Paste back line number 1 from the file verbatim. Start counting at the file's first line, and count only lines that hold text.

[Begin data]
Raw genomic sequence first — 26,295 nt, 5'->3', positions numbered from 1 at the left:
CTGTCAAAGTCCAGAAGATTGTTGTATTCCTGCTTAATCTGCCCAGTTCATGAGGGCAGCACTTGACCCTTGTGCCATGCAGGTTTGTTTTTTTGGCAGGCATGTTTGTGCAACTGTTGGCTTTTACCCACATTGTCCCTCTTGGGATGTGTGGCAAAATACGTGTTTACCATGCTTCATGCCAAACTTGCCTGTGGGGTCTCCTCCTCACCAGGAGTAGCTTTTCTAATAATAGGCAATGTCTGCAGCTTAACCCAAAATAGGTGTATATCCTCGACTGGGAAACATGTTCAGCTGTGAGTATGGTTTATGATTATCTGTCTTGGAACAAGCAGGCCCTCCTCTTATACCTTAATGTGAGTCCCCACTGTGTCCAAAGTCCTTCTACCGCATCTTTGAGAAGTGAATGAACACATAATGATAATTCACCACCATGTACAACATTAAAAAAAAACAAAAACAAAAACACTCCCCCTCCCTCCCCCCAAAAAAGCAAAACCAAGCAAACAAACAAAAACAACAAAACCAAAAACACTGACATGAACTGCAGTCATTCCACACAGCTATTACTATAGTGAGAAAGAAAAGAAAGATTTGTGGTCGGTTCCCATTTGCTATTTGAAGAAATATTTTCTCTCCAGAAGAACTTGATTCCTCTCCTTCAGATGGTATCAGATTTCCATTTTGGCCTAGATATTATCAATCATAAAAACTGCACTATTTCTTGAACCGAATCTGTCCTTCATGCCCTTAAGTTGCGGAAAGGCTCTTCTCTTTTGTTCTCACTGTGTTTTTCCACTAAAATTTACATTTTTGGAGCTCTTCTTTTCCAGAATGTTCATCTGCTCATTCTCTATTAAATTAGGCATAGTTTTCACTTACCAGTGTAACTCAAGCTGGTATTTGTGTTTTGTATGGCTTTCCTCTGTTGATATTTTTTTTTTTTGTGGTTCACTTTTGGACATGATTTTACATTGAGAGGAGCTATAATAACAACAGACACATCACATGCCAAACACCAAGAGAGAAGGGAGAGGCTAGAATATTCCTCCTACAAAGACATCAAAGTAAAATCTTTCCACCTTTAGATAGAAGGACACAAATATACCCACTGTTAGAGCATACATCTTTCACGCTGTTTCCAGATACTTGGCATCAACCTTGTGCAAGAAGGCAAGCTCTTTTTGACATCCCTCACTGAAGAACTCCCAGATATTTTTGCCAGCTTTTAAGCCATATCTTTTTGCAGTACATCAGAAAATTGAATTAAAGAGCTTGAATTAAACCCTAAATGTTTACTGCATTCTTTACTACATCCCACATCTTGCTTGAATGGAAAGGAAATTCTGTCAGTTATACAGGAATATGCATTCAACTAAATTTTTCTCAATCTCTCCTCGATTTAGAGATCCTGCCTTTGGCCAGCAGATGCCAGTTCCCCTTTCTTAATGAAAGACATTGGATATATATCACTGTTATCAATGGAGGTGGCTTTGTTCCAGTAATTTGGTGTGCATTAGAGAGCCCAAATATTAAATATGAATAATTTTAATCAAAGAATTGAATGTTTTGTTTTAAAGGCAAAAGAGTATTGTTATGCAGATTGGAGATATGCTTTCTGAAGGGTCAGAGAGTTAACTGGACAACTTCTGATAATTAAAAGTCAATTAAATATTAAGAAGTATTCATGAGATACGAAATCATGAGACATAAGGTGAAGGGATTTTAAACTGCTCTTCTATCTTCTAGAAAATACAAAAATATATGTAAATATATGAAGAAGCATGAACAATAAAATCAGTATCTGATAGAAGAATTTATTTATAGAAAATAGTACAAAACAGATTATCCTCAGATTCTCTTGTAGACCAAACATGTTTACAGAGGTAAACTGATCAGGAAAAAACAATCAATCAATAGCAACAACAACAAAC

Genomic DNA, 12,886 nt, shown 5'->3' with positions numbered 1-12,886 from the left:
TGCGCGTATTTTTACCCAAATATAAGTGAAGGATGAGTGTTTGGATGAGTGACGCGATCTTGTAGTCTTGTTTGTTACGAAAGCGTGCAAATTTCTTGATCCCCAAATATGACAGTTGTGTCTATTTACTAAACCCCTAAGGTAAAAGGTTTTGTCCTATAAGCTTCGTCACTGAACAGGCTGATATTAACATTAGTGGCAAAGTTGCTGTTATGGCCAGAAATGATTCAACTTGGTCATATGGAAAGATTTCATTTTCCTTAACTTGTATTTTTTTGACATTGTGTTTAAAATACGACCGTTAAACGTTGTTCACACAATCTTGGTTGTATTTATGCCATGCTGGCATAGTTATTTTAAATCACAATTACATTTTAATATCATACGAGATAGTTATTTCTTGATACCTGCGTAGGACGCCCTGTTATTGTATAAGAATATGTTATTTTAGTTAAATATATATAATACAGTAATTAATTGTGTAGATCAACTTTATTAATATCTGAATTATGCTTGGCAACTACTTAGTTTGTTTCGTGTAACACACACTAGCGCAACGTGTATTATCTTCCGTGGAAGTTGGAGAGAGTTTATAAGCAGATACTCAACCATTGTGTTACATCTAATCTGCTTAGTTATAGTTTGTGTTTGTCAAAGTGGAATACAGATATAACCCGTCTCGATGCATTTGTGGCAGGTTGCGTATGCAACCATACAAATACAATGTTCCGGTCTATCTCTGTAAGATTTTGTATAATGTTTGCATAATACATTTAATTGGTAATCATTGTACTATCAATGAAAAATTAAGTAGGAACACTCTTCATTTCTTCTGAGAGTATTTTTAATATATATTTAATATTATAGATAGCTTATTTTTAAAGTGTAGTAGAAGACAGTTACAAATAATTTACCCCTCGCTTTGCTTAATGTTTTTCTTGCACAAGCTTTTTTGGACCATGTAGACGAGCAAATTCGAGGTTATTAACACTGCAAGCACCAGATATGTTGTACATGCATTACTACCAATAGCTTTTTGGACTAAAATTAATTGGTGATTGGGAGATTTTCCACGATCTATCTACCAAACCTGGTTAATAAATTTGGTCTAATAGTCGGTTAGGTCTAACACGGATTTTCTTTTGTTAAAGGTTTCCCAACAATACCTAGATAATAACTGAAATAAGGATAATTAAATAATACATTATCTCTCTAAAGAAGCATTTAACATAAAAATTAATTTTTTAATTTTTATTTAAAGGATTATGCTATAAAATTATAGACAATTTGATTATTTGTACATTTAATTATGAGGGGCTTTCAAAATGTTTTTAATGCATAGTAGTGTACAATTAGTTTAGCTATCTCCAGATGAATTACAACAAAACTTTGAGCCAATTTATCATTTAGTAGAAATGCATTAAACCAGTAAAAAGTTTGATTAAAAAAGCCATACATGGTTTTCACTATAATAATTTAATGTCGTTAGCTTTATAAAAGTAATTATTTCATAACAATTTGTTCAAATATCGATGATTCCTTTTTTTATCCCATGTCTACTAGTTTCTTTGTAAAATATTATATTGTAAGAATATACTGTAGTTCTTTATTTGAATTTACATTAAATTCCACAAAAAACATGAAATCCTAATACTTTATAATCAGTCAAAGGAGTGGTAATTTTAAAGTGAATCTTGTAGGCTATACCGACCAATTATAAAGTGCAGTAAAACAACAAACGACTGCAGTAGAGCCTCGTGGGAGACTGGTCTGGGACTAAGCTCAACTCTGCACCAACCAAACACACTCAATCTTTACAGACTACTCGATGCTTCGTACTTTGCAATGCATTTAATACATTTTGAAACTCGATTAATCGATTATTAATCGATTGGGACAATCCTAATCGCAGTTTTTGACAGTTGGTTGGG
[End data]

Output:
Raw genomic sequence first — 26,295 nt, 5'->3', positions numbered from 1 at the left: